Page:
This is a great resource for high school teachers which can be used as a fun activity for the ends of lessons, in homerooms for National Science Week or for transition / induction days. It includes a combination of multiple-choice questions, true/false questions and fact-based questions. This quiz contains questions about the branches of science, famous scientists & their inventions, modern technology, the periodic table, animals, biology, phobias, representations of science in popular culture and much much more. In the past I have run this like around-the-world or pac man
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Australian stereotypes - how to write a persuasive essay

Australian stereotypes - how to write a persuasive essay

This lesson is designed as part of an Australian year 9 English unit. The first assessment for this unit is a persuasive essay. This PowerPoint first explains the assessment and the criteria students will be marked against. Subsequently, it goes through essay genre conventions (defining terms like thesis statement, explaining what should go in an intro, body and conclusion, explaining how texts should be referenced in text and in a bibliography). This PowerPoint also includes example paragraphs from a range of texts which show Australian stereotypes including The Simpsons Australia episode, Crocodile Dundee and men of the open spaces. Handout - planning steps to be completed prior to writing Handout - scaffolding for essay which tells students what they must write for each paragraph.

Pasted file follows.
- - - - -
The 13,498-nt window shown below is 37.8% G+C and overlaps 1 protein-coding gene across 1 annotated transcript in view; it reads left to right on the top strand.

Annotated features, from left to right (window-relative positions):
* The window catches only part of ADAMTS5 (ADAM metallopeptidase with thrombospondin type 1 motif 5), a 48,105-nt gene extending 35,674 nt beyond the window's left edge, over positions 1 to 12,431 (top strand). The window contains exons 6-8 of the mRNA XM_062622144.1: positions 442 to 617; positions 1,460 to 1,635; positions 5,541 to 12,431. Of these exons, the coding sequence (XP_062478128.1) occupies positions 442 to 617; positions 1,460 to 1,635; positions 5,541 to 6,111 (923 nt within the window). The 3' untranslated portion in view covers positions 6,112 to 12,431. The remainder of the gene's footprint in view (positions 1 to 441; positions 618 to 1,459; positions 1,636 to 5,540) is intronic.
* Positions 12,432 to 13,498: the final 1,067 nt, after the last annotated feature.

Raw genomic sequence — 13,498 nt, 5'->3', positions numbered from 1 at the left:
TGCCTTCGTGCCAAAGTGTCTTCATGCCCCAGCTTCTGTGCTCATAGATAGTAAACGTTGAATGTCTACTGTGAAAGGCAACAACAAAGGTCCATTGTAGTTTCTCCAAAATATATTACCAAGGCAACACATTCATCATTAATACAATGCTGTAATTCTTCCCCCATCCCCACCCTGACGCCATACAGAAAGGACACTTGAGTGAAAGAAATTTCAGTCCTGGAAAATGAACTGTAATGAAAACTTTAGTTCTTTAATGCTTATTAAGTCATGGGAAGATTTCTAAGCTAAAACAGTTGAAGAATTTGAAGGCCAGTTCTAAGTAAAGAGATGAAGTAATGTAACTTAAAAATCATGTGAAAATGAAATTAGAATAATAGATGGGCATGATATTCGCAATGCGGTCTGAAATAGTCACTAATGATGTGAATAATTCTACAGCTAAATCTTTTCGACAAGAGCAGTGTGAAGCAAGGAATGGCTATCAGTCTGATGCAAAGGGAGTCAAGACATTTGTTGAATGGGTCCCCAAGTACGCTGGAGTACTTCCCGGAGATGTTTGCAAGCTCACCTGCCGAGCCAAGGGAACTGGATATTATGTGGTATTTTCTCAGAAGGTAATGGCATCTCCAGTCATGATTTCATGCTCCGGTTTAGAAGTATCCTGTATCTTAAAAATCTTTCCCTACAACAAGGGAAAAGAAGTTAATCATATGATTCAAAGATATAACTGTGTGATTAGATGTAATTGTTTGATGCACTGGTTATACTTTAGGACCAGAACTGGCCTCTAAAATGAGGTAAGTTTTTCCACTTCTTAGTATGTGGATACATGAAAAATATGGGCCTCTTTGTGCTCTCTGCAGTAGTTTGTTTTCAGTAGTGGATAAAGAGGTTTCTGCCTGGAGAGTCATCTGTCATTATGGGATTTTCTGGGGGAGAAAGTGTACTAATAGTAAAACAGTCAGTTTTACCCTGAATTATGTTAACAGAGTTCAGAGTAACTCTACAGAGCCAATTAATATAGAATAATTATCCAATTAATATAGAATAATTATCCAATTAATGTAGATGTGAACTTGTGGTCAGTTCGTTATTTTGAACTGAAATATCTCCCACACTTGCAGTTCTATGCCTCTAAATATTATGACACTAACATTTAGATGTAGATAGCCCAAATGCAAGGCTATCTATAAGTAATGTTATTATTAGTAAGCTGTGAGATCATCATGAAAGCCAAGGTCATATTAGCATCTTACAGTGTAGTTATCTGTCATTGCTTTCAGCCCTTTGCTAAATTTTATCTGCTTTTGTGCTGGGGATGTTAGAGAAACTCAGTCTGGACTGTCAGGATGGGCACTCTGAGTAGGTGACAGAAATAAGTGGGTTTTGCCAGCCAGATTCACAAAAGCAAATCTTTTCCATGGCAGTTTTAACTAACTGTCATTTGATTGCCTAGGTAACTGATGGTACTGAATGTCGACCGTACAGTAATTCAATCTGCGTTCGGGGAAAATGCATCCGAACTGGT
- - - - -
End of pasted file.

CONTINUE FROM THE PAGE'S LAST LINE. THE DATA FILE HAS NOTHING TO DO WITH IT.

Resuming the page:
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Analysing documentaries - Language features used in documentaries

Analysing documentaries - Language features used in documentaries

In addition to analysing cinematic techniques (aka visual features), students need to analyse the effect of language features in their chosen documentary. This lesson introduces students to a range of language features to watch out for with examples from Michael Moore's Fahrenheit 911 and Morgan Spurlock's Super Size Me. These language features include high modality, rhetorical questions, emotive language, repetition and groups of three. It also includes a list of generic questions for students to ask themselves when watching documentaries.
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War poetry - Feature articles and their components

War poetry - Feature articles and their components

1) An exemplar feature article 2) A PowerPoint designed to teach students about the genre they need to write for their assessment. It includes tips for the exam and the criteria students have to demonstrate. It specifies the codes and conventions of a feature article (in terms of structure, visuals, paragraph length, cohesive ties, vocabulary etc.) It includes a suggested structure followed by a student's example. Afterwards there are questions about the article's intended reading, tone, use of language features etc. Examples of types of statements they may come across in their exam. If time there is another feature article example (resource 1) also copied into the final few slides.